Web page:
Gender, age and educational attainment differences in Australian adults participation in vigorous sporting and fitness activities

Leslie, E. R., Cerin, E., Gore, C. J., St George, A., Bauman, A. and Owen, N. G. (2004) Gender, age and educational attainment differences in Australian adults participation in vigorous sporting and fitness activities. Journal of Physical Activity and Health, 1 4: 377-388.


Author Leslie, E. R.
Cerin, E.
Gore, C. J.
St George, A.
Bauman, A.
Owen, N. G.
Title Gender, age and educational attainment differences in Australian adults participation in vigorous sporting and fitness activities
Journal name Journal of Physical Activity and Health   Check publisher's open access policy
ISSN 1543-3080
1543-5474
Publication date 2004
Sub-type Article (original research)
Volume 1
Issue 4
Start page 377
End page 388
Total pages 12
Place of publication Champaign, IL, United States
Publisher Human Kinetics Publishers
Collection year 2004
Subject C1
321299 Public Health and Health Services not elsewhere classified
730299 Public health not elsewhere classified
Formatted abstract
Background: Participation in regular vigorous physical activity could confer health benefits additional to those derived from moderate-intensity physical activities that are currently the focus of public health strategies.

Methods: Sociodemographic differences in reported participation in vigorous sporting and fitness activities over the past 2 weeks were examined using cross-sectional data from an Australian urban population sample.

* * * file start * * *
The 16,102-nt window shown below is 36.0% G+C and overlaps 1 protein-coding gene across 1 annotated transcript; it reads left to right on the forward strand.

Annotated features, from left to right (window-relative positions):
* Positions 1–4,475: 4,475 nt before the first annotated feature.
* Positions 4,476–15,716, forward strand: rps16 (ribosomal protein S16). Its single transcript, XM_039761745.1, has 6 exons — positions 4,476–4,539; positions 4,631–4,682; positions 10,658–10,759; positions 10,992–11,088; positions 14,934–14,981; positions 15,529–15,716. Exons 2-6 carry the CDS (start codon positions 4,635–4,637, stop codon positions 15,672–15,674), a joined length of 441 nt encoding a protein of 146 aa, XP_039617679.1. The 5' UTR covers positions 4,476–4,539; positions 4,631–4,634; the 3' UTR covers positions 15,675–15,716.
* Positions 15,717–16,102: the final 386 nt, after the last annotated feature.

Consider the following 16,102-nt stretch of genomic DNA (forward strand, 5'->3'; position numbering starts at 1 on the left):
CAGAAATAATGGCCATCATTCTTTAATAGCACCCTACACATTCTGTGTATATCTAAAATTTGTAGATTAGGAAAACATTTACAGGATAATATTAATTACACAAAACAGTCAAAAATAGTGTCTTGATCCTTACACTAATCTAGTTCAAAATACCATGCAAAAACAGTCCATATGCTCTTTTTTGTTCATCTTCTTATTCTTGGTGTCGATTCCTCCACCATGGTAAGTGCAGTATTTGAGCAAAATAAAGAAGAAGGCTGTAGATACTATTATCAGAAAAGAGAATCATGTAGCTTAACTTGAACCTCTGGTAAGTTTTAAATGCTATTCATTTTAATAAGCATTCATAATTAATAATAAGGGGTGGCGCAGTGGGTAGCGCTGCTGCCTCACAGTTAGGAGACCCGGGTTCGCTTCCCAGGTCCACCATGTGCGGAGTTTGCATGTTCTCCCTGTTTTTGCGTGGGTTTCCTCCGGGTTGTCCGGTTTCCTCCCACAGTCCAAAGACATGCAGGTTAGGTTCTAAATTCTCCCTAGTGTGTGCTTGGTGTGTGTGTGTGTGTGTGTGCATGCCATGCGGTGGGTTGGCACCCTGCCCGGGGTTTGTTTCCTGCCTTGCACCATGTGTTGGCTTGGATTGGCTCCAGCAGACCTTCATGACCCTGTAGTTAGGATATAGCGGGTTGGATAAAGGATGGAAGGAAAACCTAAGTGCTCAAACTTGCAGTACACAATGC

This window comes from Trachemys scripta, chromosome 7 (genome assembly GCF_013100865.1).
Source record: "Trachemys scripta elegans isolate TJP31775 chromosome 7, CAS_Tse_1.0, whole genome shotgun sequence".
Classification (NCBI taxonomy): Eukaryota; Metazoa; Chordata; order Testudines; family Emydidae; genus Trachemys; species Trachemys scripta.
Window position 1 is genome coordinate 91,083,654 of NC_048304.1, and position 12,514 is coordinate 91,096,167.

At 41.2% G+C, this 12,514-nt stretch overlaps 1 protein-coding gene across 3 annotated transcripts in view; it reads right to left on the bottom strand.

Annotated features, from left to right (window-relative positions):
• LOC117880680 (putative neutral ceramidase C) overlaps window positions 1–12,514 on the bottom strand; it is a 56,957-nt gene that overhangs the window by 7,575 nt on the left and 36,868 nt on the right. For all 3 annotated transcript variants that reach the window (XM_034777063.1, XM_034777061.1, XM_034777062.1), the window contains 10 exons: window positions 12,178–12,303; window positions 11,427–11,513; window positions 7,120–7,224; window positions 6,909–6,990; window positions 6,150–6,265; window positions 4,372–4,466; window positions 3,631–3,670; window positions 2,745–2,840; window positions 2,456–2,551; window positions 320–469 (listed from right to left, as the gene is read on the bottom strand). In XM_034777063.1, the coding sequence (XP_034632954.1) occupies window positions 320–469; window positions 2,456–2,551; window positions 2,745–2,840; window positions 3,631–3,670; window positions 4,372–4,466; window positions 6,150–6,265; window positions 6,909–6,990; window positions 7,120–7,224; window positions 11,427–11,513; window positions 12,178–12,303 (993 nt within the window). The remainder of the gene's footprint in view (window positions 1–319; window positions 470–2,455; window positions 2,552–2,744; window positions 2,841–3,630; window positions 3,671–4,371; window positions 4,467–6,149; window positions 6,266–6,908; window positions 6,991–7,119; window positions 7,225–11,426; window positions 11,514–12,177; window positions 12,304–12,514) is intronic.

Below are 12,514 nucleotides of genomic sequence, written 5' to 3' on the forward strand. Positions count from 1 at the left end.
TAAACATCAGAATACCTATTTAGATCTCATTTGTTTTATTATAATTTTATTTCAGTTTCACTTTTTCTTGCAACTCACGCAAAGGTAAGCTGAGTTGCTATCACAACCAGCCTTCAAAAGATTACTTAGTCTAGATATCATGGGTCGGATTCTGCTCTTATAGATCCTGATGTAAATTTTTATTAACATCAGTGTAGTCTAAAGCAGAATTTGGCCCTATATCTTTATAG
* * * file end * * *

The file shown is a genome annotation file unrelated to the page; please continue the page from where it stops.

Results: Participation at least once in any form of vigorous physical activity and regular participation (six or more sessions) both decreased across successive age groups and from high to low levels of education. The most frequently reported types of vigorous physical activity were cycling (13.3%), jogging (10.1%), swimming (8.4%) for men; and, swimming (8.9%), cycling (8.8%) and aerobics (8.6%) for women.

Conclusion: Rates of regular participation in vigorous activities were low. Interventions might focus on ways to encourage younger adults to engage more regularly in these activities and to maintain participation through the lifespan.
Q-Index Code C1

 
Versions
Version Filter Type
Citation counts: Google Scholar Search Google Scholar
Created: Wed, 15 Aug 2007, 04:05:48 EST